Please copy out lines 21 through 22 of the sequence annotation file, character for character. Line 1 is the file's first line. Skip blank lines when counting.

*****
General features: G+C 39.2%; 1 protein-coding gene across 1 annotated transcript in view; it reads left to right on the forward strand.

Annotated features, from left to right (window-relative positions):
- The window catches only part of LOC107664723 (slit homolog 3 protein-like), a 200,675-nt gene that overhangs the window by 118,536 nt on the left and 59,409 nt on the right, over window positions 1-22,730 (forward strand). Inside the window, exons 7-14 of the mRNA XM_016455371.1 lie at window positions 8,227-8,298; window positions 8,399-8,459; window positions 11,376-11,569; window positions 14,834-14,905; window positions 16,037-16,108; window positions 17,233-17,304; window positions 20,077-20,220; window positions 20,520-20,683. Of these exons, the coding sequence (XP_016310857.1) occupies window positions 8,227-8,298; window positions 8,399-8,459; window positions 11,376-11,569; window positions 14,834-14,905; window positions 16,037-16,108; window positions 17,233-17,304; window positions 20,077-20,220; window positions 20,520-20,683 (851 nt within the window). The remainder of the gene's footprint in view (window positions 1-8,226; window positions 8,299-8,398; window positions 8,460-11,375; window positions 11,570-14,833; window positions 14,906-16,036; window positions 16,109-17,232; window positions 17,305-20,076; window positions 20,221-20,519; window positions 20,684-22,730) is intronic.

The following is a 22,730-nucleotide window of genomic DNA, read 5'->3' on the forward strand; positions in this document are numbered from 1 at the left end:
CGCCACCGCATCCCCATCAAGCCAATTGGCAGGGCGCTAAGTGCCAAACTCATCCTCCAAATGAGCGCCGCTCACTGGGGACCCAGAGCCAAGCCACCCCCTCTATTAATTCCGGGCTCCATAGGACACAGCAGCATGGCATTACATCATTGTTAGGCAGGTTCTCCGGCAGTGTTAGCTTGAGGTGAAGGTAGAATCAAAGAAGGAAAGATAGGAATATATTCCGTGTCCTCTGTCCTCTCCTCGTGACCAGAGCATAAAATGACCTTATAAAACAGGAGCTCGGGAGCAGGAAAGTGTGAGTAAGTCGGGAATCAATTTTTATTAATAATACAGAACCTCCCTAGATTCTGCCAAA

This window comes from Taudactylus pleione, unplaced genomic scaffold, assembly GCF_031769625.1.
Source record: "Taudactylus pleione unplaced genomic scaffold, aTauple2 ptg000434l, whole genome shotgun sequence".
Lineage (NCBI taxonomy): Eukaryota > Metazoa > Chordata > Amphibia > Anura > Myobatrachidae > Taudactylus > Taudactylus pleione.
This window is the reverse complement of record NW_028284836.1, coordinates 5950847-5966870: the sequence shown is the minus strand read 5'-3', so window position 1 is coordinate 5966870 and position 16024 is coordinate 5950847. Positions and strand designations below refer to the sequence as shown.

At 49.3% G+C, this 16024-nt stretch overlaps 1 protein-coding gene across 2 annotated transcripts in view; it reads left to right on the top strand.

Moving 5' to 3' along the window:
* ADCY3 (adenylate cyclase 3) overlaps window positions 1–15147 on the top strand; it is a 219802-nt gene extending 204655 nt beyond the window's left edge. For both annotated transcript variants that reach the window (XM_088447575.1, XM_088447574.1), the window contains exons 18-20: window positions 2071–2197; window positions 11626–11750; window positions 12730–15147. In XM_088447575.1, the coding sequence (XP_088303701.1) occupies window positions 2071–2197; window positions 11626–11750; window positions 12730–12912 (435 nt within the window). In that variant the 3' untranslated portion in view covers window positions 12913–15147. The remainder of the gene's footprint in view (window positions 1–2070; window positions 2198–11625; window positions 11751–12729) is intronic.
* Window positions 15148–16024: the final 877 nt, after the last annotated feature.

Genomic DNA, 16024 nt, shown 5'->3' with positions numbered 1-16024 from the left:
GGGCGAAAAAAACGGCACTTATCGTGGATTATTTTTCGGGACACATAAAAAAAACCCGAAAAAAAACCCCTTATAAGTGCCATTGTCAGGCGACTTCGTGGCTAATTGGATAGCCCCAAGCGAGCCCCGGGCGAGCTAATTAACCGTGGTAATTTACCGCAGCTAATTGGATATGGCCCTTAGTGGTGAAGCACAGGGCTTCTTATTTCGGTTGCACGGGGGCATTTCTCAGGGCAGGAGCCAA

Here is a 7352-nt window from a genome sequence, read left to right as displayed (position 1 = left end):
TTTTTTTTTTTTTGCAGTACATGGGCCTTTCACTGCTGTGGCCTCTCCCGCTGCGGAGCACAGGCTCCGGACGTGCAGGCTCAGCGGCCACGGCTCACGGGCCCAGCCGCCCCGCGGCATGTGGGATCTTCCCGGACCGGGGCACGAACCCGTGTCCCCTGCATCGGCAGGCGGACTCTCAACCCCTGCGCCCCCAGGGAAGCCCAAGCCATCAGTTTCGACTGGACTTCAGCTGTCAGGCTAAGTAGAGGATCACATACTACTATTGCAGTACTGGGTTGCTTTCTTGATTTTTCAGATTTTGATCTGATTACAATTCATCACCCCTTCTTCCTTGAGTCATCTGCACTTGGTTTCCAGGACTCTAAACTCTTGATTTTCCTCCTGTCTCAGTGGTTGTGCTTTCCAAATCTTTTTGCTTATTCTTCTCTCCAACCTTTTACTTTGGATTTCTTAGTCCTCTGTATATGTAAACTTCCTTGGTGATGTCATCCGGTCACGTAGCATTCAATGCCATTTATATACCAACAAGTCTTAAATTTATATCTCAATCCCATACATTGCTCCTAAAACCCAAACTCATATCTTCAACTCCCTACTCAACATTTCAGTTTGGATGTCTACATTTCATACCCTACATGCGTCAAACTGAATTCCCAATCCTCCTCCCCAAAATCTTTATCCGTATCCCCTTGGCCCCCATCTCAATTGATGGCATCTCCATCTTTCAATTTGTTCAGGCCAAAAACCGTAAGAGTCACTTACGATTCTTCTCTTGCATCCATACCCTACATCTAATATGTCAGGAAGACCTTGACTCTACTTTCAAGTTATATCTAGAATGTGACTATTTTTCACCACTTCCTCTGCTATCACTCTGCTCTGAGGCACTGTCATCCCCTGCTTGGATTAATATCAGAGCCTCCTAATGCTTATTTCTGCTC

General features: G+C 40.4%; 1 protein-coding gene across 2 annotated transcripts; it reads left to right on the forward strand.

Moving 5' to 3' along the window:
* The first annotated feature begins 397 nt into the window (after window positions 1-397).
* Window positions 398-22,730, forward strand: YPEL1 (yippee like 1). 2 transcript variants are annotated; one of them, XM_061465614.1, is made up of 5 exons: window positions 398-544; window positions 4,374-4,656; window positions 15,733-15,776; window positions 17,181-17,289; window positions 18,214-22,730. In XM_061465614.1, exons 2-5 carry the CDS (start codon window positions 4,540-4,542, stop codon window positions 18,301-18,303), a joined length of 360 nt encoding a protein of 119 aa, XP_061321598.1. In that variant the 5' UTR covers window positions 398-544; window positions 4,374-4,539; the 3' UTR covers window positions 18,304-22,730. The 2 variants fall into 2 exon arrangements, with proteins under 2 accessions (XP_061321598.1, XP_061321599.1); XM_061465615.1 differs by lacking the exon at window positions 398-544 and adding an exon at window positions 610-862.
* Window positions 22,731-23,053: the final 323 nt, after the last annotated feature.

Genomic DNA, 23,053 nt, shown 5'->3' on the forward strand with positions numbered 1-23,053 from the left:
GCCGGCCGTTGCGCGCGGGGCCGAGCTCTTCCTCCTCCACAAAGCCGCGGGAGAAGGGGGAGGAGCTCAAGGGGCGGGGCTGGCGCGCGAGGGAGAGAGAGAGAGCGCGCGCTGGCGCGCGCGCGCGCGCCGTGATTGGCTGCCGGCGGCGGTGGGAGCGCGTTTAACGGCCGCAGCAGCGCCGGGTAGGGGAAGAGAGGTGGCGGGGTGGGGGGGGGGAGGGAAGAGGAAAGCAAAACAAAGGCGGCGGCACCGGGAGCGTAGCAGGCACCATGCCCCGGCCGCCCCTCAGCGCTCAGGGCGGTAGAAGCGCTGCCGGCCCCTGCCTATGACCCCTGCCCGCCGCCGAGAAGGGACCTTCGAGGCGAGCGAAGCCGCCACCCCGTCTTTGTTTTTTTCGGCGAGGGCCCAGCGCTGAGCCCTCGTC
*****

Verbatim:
* Window positions 398-22,730, forward strand: YPEL1 (yippee like 1). 2 transcript variants are annotated; one of them, XM_061465614.1, is made up of 5 exons: window positions 398-544; window positions 4,374-4,656; window positions 15,733-15,776; window positions 17,181-17,289; window positions 18,214-22,730. In XM_061465614.1, exons 2-5 carry the CDS (start codon window positions 4,540-4,542, stop codon window positions 18,301-18,303), a joined length of 360 nt encoding a protein of 119 aa, XP_061321598.1. In that variant the 5' UTR covers window positions 398-544; window positions 4,374-4,539; the 3' UTR covers window positions 18,304-22,730. The 2 variants fall into 2 exon arrangements, with proteins under 2 accessions (XP_061321598.1, XP_061321599.1); XM_061465615.1 differs by lacking the exon at window positions 398-544 and adding an exon at window positions 610-862.
* Window positions 22,731-23,053: the final 323 nt, after the last annotated feature.